LabVIEW

cancel
Showing results for 
Search instead for 
Did you mean: 

Modularizing very large VI with interdependent modules

Solved!
Go to solution
Highlighted

Hi everyone,

 

I'm currently working with a large, unwieldy VI that was been developed over ~10 years by multiple people. It consists of many parallel loops taking up ~150 screens worth of real estate. I would like to modularize the program. To illustrate, I've attached a screenshot of the VI. Note the number of tabs. Each one contains roughly the same level of complexity as the one shown, and many of them talk to one another through local variables and property nodes (usually to trigger event structs).

 

My current approach to modularizing the VI has been to make subVIs out of each module, passing front panel items as references to the subVIs, and accessing them through the main VI via subpanels. However, I realized that this will not work for modules that need to talk to each other, unless I keep the front panel items in the main VI, which I feel partly defeats the purpose. Is there a better way to modularize interconnected modules of a very large VI?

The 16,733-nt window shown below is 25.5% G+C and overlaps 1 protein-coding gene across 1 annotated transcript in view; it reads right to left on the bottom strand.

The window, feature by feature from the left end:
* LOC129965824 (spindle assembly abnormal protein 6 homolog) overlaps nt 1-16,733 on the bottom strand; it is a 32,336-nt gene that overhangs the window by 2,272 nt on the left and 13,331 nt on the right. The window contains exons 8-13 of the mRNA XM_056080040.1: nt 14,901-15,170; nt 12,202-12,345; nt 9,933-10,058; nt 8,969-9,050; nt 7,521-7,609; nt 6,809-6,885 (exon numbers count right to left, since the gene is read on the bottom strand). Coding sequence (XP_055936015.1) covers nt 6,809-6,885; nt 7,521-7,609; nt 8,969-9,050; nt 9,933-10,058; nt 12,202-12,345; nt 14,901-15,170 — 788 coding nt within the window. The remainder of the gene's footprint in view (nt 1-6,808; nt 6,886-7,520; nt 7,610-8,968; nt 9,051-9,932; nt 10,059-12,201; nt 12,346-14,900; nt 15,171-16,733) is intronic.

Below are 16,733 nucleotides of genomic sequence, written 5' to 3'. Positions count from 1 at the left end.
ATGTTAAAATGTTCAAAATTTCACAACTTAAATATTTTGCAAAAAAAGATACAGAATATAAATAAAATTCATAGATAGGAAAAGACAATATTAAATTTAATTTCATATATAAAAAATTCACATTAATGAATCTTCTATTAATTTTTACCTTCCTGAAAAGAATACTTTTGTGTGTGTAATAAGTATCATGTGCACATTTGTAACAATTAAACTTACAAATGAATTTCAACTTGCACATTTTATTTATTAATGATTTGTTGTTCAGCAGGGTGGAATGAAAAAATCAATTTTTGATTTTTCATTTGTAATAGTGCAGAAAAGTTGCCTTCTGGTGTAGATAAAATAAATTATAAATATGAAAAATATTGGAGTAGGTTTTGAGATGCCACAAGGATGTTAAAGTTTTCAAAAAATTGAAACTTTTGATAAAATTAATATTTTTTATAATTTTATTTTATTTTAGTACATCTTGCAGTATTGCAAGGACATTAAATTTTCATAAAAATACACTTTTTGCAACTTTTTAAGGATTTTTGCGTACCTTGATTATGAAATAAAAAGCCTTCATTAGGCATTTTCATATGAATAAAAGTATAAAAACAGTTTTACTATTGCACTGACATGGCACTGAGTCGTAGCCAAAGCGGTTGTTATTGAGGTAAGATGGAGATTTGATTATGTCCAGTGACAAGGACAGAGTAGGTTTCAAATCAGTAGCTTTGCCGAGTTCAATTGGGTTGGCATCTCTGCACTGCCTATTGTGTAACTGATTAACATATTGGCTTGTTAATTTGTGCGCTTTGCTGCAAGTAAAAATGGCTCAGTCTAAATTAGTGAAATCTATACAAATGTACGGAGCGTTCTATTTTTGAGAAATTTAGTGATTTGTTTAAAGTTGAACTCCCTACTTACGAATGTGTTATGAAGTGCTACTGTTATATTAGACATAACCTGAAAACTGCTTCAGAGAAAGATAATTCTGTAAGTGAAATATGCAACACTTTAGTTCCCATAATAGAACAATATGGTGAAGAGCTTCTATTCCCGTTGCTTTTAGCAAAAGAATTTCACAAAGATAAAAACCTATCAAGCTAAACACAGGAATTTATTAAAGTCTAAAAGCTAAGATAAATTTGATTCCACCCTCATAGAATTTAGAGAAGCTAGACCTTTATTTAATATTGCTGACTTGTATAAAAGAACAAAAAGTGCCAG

Thank you for your help!

0 Kudos
Message 1 of 7
(186 Views)

It sounds like a decent start. For communication between modules (and also for indicator updates, but that can be the next step) you should try User Events. A common solution that's very scalable, is to have a Cluster as datatype, with a String and a Variant as data. The string would be the command sent, and since you send a variant it can be anything (although you need to unpack it with a Variant to Data each time)

I've attached a snipped as an idea. As you realize you can have multiple user events if needed, e.g. splitting to/from or different modules, but start with one.

UserEvent.png

/Y

G# - Award winning reference based OOP for LV, for free! ADDQ VIPM Now on GitHub